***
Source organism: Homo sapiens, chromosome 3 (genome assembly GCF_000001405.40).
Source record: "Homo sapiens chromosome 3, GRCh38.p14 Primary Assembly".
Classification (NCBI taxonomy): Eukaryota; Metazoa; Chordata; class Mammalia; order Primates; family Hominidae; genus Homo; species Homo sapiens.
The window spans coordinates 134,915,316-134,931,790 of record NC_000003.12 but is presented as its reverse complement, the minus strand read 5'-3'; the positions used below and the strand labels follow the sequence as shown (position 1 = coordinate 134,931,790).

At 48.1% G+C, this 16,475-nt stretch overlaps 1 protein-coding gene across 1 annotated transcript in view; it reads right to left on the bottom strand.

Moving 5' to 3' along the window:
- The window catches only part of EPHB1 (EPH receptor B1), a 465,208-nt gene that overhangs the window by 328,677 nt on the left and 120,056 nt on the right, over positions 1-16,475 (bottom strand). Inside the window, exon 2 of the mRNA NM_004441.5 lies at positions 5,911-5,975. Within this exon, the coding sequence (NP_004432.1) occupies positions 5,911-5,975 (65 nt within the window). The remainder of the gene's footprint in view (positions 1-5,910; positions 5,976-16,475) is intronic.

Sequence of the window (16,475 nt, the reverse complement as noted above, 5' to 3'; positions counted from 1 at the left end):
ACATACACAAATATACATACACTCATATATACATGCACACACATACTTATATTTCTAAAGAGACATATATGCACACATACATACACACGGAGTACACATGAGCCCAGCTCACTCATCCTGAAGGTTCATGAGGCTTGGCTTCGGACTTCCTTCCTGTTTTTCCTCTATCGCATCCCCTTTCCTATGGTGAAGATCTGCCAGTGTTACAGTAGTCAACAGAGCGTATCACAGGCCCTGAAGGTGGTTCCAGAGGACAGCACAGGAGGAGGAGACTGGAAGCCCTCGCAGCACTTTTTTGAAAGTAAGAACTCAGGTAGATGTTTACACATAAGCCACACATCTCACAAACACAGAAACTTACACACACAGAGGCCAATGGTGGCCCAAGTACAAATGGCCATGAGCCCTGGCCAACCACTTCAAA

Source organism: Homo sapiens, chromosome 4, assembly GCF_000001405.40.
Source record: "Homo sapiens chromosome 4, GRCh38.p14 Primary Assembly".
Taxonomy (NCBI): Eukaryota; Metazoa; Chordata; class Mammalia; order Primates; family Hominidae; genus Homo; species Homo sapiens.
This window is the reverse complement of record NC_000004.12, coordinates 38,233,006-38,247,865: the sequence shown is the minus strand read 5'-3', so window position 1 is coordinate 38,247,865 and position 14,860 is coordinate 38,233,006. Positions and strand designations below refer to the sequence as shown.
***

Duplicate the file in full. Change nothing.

Source organism: Homo sapiens, chromosome 3 (genome assembly GCF_000001405.40).
Source record: "Homo sapiens chromosome 3, GRCh38.p14 Primary Assembly".
Classification (NCBI taxonomy): Eukaryota; Metazoa; Chordata; class Mammalia; order Primates; family Hominidae; genus Homo; species Homo sapiens.
The window spans coordinates 134,915,316-134,931,790 of record NC_000003.12 but is presented as its reverse complement, the minus strand read 5'-3'; the positions used below and the strand labels follow the sequence as shown (position 1 = coordinate 134,931,790).

At 48.1% G+C, this 16,475-nt stretch overlaps 1 protein-coding gene across 1 annotated transcript in view; it reads right to left on the bottom strand.

Moving 5' to 3' along the window:
- The window catches only part of EPHB1 (EPH receptor B1), a 465,208-nt gene that overhangs the window by 328,677 nt on the left and 120,056 nt on the right, over positions 1-16,475 (bottom strand). Inside the window, exon 2 of the mRNA NM_004441.5 lies at positions 5,911-5,975. Within this exon, the coding sequence (NP_004432.1) occupies positions 5,911-5,975 (65 nt within the window). The remainder of the gene's footprint in view (positions 1-5,910; positions 5,976-16,475) is intronic.

Sequence of the window (16,475 nt, the reverse complement as noted above, 5' to 3'; positions counted from 1 at the left end):
ACATACACAAATATACATACACTCATATATACATGCACACACATACTTATATTTCTAAAGAGACATATATGCACACATACATACACACGGAGTACACATGAGCCCAGCTCACTCATCCTGAAGGTTCATGAGGCTTGGCTTCGGACTTCCTTCCTGTTTTTCCTCTATCGCATCCCCTTTCCTATGGTGAAGATCTGCCAGTGTTACAGTAGTCAACAGAGCGTATCACAGGCCCTGAAGGTGGTTCCAGAGGACAGCACAGGAGGAGGAGACTGGAAGCCCTCGCAGCACTTTTTTGAAAGTAAGAACTCAGGTAGATGTTTACACATAAGCCACACATCTCACAAACACAGAAACTTACACACACAGAGGCCAATGGTGGCCCAAGTACAAATGGCCATGAGCCCTGGCCAACCACTTCAAA

Source organism: Homo sapiens, chromosome 4, assembly GCF_000001405.40.
Source record: "Homo sapiens chromosome 4, GRCh38.p14 Primary Assembly".
Taxonomy (NCBI): Eukaryota; Metazoa; Chordata; class Mammalia; order Primates; family Hominidae; genus Homo; species Homo sapiens.
This window is the reverse complement of record NC_000004.12, coordinates 38,233,006-38,247,865: the sequence shown is the minus strand read 5'-3', so window position 1 is coordinate 38,247,865 and position 14,860 is coordinate 38,233,006. Positions and strand designations below refer to the sequence as shown.